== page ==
My morning TCC practice was, once again, a welcome preparation for my forthcoming afternoon of work. It's quite easy to find myself caught up in a pre-work rush as I juggle last minute chores with preparations for the long, unbroken, fast-paced demands of my afternoon.
It's a gift, really, to slow my pace, return to my body, notice my breath, and release the tension I've unintentionally accumulated during my morning activities. Today I purposefully brought myself back to center and consciously reduced the speed of my weight shift to switch from my fight-or-flight (SNS, sympathetic nervous system) setting into a rest-and-digest (PNS, parasympathetic nervous system) response.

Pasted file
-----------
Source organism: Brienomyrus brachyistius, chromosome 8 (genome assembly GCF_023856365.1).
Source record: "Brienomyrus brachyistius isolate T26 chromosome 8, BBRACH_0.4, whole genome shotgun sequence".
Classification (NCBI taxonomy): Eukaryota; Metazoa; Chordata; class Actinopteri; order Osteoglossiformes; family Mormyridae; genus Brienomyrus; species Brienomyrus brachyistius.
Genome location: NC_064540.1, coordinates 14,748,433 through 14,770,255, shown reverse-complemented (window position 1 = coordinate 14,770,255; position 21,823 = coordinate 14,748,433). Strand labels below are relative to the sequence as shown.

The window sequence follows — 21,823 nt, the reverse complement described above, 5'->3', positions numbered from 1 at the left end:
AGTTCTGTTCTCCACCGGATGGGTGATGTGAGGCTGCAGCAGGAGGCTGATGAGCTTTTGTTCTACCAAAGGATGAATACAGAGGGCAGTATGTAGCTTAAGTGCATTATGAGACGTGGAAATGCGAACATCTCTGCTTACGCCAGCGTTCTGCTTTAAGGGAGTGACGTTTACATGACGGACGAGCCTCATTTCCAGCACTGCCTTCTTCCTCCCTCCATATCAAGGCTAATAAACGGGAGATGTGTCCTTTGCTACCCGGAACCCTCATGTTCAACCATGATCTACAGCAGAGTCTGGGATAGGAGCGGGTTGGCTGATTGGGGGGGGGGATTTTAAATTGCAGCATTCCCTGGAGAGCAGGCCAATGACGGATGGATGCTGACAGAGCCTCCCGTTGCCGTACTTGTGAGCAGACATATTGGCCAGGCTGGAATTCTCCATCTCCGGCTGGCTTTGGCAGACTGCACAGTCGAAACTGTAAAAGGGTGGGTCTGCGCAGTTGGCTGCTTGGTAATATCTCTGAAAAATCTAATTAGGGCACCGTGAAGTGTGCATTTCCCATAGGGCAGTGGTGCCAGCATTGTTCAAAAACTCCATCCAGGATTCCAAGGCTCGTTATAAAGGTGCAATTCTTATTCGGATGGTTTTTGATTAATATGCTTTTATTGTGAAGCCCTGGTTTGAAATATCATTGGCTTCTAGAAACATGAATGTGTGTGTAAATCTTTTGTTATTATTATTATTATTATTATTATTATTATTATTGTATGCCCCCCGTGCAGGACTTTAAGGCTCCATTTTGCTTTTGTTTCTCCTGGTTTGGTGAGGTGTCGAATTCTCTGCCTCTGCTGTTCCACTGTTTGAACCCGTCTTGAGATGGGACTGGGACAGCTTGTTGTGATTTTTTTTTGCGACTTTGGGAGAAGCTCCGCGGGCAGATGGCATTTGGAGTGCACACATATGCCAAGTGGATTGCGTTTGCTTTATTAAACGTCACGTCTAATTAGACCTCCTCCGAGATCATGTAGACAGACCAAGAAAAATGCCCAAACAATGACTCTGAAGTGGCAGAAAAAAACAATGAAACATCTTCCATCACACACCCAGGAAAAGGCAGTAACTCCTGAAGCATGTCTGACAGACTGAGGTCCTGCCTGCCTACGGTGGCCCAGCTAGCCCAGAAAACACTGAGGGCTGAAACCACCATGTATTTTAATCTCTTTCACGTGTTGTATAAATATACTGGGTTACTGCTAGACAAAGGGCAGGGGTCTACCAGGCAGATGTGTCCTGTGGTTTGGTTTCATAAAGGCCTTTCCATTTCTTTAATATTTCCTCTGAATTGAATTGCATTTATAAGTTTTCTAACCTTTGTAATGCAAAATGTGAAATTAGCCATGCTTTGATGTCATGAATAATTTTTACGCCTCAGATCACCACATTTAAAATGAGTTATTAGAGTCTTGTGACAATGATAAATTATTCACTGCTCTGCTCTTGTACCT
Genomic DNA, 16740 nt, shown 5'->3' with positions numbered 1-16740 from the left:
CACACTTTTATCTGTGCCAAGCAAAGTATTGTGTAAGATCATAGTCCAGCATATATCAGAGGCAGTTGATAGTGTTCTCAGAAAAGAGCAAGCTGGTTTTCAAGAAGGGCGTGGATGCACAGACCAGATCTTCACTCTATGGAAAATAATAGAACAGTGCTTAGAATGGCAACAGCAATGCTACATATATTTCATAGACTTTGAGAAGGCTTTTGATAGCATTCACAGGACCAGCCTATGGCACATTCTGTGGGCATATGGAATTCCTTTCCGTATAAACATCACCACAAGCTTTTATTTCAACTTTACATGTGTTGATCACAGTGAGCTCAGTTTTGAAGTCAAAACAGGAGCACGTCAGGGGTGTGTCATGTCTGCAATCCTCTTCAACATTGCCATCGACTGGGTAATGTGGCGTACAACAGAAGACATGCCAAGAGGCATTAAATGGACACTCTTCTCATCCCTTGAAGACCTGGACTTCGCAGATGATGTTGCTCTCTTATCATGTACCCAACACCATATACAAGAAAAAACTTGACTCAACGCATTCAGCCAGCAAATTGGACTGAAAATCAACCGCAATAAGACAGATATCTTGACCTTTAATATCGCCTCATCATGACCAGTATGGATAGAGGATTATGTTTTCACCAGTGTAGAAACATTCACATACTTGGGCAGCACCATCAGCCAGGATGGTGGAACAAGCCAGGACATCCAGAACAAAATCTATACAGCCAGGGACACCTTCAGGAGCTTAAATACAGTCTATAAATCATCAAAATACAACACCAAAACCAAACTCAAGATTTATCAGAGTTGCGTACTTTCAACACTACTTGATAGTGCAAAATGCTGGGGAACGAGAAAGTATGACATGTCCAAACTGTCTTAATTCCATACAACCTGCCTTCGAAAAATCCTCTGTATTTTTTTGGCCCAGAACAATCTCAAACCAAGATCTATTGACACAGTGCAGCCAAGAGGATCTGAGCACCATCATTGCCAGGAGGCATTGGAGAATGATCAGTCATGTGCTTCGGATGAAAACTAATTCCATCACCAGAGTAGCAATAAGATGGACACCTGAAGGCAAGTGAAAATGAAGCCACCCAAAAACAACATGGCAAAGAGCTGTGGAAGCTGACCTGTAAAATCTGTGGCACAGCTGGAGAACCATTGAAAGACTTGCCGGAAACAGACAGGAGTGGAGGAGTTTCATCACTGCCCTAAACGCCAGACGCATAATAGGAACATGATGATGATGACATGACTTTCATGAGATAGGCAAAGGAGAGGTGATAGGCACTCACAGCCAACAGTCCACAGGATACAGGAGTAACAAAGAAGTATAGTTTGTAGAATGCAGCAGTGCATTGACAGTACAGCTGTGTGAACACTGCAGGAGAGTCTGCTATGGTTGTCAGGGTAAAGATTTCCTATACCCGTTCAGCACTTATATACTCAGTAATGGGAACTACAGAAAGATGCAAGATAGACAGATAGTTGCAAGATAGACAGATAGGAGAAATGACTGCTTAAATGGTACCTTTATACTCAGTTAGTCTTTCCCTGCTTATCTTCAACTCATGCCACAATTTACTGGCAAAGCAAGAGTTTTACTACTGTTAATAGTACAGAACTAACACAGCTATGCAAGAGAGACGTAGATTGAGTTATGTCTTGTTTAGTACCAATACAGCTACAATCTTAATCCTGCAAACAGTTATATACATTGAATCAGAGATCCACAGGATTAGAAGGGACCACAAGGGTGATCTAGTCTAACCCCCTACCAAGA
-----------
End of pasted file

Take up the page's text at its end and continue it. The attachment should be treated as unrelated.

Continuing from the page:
I'm well into Buddha's Brain and read today that the authors believe the best opportunity for a healthy long life is by maintaining a baseline of parasympathic nervous system arousal with some mild sympathetic nervous system activation for vitality along with occasional SNS spikes to respond appropriately to major opportunities or threats (p. 62). In other words, remain restful and relaxed as much as possible with occasional activation of the (what I call) fright-and-flight response in order to deal with traumatic events.
Wow! How much of my life is spent in the high alert SNS alarm phase when I could be resting comfortably in the relaxing, rejuvenating PNS rest-and-digest phase? Certainly T'ai Chi Chih practice delivers me into this welcome and all-too-infrequent space. And I'm hopeful that Buddha's Brain will increase the information and tools I need to expand my body-mind-spirit into longer, more healthy and healing periods of rest and relaxation.